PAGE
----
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Tips to cut back on holiday season food waste

Gig Conaughton

County of San Diego Communications Office

‘Tis the season – for food!

But it’s also a time, as our holiday feasts run from Thanksgiving through New Year’s, that it’s easier than ever to waste food – when it’s served up but not eaten, or spoils before we can eat it.

The United States Department of Agriculture and County of San Diego estimate that up to 40% of the total food supply in the United States is wasted every year.

That can be really hard on your wallet. The Environmental Protection Agency estimates the average family of four spends $1,500 a year on food they end up not eating. That also wastes the land, water, energy and things used to produce, transport, prepare and store food.

On top of all of that, food waste also worsens climate change.

That’s because when you toss organic matter – like food waste – into landfills to decompose, it creates methane, a greenhouse gas pollutant. The EPA says methane traps 80 times the heat carbon dioxide does and is responsible for roughly one-third of the warming from greenhouse gasses occurring today.

How can you help? Here are some simple steps you can take to stop wasting food, save money and help fight climate change.

Reduce wasted food – shop and plan wisely

The easiest way to reduce wasting food, during the holidays or just day to day, is to not cook too much, right? To help, plan ahead, shop smart and serve just enough food to make everyone happy. Of course, that sounds easy. But it can be hard to do. How do you know how much food is enough? ( has a “Guest-imator” that can help you calculate how much food you need to prepare, based on how many people you’re serving and how much they typically eat, even for Thanksgiving. And yes, it can even calculate having leftovers if you want them.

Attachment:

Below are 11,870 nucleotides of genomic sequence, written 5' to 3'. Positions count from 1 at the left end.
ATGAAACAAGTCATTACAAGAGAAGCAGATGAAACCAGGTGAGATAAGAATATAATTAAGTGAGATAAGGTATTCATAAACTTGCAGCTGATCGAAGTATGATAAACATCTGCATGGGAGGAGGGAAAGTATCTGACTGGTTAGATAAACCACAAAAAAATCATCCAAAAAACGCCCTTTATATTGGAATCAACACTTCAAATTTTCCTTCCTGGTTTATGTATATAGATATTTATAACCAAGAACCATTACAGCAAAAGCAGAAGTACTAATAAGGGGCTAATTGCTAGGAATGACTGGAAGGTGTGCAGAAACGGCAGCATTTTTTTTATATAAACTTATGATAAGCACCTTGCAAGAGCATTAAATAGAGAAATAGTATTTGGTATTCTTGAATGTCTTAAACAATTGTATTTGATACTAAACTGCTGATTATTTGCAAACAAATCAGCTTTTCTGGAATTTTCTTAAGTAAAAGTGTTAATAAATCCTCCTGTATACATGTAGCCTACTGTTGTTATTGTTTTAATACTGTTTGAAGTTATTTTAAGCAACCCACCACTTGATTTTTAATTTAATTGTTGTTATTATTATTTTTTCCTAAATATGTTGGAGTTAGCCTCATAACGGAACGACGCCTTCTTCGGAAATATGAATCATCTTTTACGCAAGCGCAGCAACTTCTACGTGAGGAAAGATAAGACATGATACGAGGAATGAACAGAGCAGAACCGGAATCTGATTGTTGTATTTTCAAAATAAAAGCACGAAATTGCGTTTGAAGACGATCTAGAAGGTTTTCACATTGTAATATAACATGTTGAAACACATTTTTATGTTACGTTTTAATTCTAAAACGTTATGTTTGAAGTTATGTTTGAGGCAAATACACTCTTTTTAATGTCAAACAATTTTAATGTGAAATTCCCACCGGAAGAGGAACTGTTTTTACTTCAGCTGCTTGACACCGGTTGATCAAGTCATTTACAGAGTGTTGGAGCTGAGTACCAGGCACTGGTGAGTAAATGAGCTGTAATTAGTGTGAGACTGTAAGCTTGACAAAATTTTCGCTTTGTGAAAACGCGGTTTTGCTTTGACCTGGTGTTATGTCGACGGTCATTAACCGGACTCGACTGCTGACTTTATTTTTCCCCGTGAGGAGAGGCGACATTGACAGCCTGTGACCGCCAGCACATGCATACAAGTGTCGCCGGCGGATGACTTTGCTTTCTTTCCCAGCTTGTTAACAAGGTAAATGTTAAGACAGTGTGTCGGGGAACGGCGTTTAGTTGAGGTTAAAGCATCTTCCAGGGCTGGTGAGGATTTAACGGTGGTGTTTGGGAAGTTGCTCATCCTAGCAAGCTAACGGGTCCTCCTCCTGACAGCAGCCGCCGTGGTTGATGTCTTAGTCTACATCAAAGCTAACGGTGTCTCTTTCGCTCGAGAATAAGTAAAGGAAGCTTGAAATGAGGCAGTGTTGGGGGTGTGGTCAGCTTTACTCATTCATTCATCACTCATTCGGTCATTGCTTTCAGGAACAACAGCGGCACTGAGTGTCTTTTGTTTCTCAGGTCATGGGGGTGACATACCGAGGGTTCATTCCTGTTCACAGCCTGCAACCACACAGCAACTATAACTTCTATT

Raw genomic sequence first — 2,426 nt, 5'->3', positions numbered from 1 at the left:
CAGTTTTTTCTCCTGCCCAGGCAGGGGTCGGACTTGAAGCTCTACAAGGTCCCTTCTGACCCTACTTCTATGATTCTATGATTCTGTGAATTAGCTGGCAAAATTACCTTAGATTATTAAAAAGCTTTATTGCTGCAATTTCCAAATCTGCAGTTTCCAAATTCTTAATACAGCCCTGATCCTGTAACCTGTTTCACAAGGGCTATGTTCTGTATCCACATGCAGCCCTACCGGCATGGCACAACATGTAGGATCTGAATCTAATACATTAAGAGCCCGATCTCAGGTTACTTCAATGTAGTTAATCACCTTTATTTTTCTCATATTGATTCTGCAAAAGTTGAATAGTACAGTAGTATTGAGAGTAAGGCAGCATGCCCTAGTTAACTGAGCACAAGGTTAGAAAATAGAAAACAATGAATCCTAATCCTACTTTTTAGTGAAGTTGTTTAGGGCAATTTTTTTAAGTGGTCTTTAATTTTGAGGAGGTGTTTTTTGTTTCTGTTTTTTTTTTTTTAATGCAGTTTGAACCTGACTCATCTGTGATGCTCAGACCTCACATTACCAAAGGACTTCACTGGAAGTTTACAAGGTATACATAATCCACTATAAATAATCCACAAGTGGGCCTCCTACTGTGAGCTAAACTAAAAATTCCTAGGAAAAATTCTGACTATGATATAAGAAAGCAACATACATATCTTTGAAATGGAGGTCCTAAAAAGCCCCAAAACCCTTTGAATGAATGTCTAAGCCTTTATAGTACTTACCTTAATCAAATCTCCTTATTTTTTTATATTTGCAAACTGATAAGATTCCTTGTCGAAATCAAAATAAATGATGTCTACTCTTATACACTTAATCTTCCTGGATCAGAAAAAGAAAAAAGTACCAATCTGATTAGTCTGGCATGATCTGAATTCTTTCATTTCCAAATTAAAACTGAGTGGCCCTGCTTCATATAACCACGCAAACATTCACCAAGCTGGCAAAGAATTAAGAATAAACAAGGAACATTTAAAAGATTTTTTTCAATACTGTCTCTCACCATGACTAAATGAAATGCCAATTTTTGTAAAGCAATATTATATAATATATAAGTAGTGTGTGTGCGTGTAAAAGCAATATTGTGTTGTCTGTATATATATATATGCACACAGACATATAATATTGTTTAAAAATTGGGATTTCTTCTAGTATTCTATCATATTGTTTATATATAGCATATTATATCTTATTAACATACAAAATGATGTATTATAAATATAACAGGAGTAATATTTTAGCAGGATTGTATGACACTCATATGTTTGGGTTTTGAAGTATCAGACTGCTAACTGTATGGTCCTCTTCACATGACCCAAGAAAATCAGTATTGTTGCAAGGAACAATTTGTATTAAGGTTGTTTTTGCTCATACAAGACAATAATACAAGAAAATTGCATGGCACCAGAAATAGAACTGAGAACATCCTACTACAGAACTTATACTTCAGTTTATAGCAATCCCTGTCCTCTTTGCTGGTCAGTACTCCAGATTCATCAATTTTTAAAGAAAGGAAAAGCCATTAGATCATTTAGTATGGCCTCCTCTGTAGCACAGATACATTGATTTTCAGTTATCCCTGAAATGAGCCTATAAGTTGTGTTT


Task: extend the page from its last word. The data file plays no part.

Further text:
Freeze or find ways to reuse leftovers

Of course, even the best planners can end up with leftovers sometimes, especially at a big event like Thanksgiving. But you don’t have to let them go to waste. If you have guests, provide to-go containers, or invite your guests to bring their own, so they can take leftovers home with them. Rethink your leftovers and use them as ingredients for new meals. Leftover meat and vegetables can make a great soup or casserole. Or turn mashed potatoes into potato pancakes. And of course, you can freeze leftovers to use in future meals.

Compost what’s left

And don’t forget to compost leftovers. If you don’t have your own compost pile or bin, you can place any remaining food scraps and organic waste into your curbside green bin! (Note: If you do have your own compost bin at home, you probably want to avoid composting meats and bones; they can attract unwanted pests.)

Recycling and cutting down on wasting food can keep your pipes clean

Believe it or not, recycling and cutting back on wasting food can even protect your house. That’s because cooking oils and grease can gunk up your plumbing and even cause sewage overflows if you discard them down your sink’s drain. Making sure you’re not over-preparing food can cut down on the amount of cooking oils you’re using. And keeping used oils out of your plumbing by collecting them and recycling them can keep your pipes clean and your house protected. Contrary to popular belief, mixing used oils with soap, or pouring hot water down the drain after discarding oils in the sink, doesn’t prevent fat clogs that can back up your pipes.

There are free drop-off locations for used cooking oils all around the county. Just collect your used cooking oils in a secure container with a lid and label it “used cooking oil.” Don’t mix chemicals or other liquids in with them. To find the nearest drop-off location, visit the County’s Recycling and Household Hazardous Waste database,, or call 1-877-R-1-EARTH (1-877-713-2784).

To learn more about reducing wasting food, visit the county’s Solid Waste Planning and Recycling website,


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